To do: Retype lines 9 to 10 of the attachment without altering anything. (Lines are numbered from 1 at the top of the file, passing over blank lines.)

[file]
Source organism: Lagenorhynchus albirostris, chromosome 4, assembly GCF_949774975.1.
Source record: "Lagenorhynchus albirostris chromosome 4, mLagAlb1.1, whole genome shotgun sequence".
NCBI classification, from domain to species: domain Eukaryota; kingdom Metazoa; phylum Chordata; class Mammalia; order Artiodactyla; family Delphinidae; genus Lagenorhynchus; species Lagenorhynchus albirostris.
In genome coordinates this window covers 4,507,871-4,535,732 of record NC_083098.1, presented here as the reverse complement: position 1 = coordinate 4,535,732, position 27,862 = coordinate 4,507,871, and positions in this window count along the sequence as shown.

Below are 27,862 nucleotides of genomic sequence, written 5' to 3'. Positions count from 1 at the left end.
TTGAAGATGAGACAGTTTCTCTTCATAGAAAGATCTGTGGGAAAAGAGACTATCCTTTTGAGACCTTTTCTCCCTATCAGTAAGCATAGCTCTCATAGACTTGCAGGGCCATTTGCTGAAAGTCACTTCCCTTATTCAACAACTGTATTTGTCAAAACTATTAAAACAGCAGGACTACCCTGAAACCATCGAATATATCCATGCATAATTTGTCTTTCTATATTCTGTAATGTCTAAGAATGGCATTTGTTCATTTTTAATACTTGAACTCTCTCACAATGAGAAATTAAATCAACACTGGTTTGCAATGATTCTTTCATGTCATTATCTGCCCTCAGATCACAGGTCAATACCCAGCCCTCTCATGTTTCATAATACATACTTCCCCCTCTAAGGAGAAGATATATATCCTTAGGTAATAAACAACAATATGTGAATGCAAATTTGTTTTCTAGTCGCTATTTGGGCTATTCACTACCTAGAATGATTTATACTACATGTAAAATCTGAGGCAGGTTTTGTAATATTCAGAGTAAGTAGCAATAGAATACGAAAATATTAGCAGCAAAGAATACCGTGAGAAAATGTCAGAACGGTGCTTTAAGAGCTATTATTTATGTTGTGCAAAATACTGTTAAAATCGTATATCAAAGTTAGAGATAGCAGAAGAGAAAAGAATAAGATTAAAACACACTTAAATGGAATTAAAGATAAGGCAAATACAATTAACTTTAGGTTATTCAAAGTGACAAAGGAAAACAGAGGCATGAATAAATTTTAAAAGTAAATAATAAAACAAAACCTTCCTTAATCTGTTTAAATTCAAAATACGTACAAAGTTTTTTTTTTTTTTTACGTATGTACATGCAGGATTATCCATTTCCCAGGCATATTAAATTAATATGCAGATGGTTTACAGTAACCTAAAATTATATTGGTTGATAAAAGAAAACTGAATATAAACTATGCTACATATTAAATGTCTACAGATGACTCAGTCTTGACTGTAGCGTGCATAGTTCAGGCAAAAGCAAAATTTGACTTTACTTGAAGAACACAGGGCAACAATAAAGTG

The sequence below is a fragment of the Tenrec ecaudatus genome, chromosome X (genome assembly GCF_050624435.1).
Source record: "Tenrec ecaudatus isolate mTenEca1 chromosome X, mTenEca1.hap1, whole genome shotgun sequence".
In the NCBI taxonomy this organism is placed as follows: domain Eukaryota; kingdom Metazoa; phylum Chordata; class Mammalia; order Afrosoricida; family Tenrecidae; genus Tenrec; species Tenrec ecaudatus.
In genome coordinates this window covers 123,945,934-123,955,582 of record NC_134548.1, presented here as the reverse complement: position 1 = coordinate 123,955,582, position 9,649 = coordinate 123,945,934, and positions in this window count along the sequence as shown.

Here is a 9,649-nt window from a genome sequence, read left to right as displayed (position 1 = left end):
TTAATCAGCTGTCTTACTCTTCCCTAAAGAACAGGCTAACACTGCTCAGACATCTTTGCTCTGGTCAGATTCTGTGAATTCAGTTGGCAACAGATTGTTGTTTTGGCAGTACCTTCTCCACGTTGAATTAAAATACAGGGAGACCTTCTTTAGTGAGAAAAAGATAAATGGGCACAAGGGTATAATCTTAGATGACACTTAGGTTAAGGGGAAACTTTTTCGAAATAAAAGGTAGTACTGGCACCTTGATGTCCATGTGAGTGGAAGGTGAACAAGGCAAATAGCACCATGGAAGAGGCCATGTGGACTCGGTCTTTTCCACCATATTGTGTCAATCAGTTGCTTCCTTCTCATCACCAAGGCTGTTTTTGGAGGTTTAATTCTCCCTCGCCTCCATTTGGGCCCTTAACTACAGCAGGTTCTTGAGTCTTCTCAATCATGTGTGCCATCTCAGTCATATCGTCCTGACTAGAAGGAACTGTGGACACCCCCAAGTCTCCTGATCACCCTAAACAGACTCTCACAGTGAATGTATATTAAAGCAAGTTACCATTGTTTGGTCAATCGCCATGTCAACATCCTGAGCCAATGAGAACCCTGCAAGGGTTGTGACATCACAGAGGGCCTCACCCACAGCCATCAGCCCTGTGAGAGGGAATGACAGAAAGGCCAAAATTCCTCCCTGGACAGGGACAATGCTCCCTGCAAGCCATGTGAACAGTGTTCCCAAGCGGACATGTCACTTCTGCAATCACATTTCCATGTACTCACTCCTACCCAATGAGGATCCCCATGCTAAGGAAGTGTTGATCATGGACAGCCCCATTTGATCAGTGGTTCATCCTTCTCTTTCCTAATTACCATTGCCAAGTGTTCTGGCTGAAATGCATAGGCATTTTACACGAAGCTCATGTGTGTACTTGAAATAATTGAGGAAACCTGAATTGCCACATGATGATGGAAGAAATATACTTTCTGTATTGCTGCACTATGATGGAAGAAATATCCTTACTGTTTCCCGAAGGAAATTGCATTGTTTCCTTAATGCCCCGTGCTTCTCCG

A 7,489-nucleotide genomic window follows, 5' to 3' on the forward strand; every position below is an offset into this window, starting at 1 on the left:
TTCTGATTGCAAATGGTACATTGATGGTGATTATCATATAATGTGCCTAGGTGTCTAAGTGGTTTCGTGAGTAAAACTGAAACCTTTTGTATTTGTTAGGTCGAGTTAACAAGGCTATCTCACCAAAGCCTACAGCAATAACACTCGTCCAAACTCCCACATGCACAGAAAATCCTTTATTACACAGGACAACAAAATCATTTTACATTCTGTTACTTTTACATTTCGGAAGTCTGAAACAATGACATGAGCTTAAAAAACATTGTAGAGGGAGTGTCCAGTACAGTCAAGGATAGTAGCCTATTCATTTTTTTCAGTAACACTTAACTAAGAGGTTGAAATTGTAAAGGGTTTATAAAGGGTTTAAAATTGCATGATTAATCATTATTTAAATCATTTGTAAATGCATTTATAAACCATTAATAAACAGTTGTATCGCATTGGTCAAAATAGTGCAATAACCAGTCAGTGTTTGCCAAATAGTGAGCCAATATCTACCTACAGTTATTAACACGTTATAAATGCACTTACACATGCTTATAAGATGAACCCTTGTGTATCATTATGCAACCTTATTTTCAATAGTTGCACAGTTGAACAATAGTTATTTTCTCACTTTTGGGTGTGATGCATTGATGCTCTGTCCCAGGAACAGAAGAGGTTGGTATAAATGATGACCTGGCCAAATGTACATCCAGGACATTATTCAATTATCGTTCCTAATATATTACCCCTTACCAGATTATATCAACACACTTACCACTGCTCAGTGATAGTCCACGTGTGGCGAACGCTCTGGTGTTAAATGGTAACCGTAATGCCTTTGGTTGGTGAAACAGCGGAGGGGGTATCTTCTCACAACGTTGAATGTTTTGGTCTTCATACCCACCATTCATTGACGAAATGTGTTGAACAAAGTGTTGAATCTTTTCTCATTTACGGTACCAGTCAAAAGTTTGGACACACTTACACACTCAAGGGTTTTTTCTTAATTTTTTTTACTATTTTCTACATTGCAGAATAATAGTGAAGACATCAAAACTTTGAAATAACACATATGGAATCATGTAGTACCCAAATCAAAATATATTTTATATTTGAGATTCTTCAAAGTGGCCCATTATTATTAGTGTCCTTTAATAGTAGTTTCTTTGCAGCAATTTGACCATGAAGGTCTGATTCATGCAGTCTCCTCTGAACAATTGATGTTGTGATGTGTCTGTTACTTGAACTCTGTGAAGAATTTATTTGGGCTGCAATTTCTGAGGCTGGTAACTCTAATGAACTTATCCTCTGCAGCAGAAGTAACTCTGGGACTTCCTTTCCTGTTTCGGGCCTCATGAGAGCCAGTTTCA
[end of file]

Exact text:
In the NCBI taxonomy this organism is placed as follows: domain Eukaryota; kingdom Metazoa; phylum Chordata; class Mammalia; order Afrosoricida; family Tenrecidae; genus Tenrec; species Tenrec ecaudatus.
In genome coordinates this window covers 123,945,934-123,955,582 of record NC_134548.1, presented here as the reverse complement: position 1 = coordinate 123,955,582, position 9,649 = coordinate 123,945,934, and positions in this window count along the sequence as shown.